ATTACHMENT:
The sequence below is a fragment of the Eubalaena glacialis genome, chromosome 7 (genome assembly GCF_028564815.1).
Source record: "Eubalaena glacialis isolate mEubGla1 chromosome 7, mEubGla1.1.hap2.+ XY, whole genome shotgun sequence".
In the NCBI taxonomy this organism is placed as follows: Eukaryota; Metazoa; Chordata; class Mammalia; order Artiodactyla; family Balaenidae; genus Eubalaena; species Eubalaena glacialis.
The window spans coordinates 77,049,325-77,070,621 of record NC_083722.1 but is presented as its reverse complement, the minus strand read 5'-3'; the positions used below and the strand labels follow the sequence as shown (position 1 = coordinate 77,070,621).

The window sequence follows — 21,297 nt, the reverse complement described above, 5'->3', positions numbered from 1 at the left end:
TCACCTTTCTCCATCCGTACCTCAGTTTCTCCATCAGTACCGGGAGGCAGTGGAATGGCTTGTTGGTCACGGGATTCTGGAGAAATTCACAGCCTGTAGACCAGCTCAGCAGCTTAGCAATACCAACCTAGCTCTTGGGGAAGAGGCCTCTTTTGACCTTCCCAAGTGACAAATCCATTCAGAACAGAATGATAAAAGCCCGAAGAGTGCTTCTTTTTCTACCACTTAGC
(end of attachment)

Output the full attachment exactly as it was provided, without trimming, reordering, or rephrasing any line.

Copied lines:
The sequence below is a fragment of the Eubalaena glacialis genome, chromosome 7 (genome assembly GCF_028564815.1).
Source record: "Eubalaena glacialis isolate mEubGla1 chromosome 7, mEubGla1.1.hap2.+ XY, whole genome shotgun sequence".
In the NCBI taxonomy this organism is placed as follows: Eukaryota; Metazoa; Chordata; class Mammalia; order Artiodactyla; family Balaenidae; genus Eubalaena; species Eubalaena glacialis.
The window spans coordinates 77,049,325-77,070,621 of record NC_083722.1 but is presented as its reverse complement, the minus strand read 5'-3'; the positions used below and the strand labels follow the sequence as shown (position 1 = coordinate 77,070,621).

The window sequence follows — 21,297 nt, the reverse complement described above, 5'->3', positions numbered from 1 at the left end:
TCACCTTTCTCCATCCGTACCTCAGTTTCTCCATCAGTACCGGGAGGCAGTGGAATGGCTTGTTGGTCACGGGATTCTGGAGAAATTCACAGCCTGTAGACCAGCTCAGCAGCTTAGCAATACCAACCTAGCTCTTGGGGAAGAGGCCTCTTTTGACCTTCCCAAGTGACAAATCCATTCAGAACAGAATGATAAAAGCCCGAAGAGTGCTTCTTTTTCTACCACTTAGC